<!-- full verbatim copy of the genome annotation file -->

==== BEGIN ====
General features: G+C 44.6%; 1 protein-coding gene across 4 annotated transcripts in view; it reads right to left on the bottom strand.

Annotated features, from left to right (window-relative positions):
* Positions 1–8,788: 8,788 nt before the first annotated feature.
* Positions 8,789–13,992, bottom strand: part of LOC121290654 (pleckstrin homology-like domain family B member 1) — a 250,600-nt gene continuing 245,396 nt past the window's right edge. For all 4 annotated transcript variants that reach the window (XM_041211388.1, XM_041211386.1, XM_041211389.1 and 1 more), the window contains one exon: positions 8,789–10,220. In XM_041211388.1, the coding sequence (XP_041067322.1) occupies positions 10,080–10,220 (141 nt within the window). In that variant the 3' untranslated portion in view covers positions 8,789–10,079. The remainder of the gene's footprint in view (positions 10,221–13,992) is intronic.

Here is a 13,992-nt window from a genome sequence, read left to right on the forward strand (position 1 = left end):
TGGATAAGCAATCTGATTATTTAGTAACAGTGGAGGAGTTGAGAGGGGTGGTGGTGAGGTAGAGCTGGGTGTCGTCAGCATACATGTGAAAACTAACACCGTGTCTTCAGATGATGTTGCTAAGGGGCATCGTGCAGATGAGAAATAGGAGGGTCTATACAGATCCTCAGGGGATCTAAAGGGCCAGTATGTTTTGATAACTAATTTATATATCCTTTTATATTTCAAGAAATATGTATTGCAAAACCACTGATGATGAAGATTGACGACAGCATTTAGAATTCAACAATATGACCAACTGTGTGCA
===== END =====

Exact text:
General features: G+C 44.6%; 1 protein-coding gene across 4 annotated transcripts in view; it reads right to left on the bottom strand.

Annotated features, from left to right (window-relative positions):
* Positions 1–8,788: 8,788 nt before the first annotated feature.
* Positions 8,789–13,992, bottom strand: part of LOC121290654 (pleckstrin homology-like domain family B member 1) — a 250,600-nt gene continuing 245,396 nt past the window's right edge. For all 4 annotated transcript variants that reach the window (XM_041211388.1, XM_041211386.1, XM_041211389.1 and 1 more), the window contains one exon: positions 8,789–10,220. In XM_041211388.1, the coding sequence (XP_041067322.1) occupies positions 10,080–10,220 (141 nt within the window). In that variant the 3' untranslated portion in view covers positions 8,789–10,079. The remainder of the gene's footprint in view (positions 10,221–13,992) is intronic.

Here is a 13,992-nt window from a genome sequence, read left to right on the forward strand (position 1 = left end):
TGGATAAGCAATCTGATTATTTAGTAACAGTGGAGGAGTTGAGAGGGGTGGTGGTGAGGTAGAGCTGGGTGTCGTCAGCATACATGTGAAAACTAACACCGTGTCTTCAGATGATGTTGCTAAGGGGCATCGTGCAGATGAGAAATAGGAGGGTCTATACAGATCCTCAGGGGATCTAAAGGGCCAGTATGTTTTGATAACTAATTTATATATCCTTTTATATTTCAAGAAATATGTATTGCAAAACCACTGATGATGAAGATTGACGACAGCATTTAGAATTCAACAATATGACCAACTGTGTGCA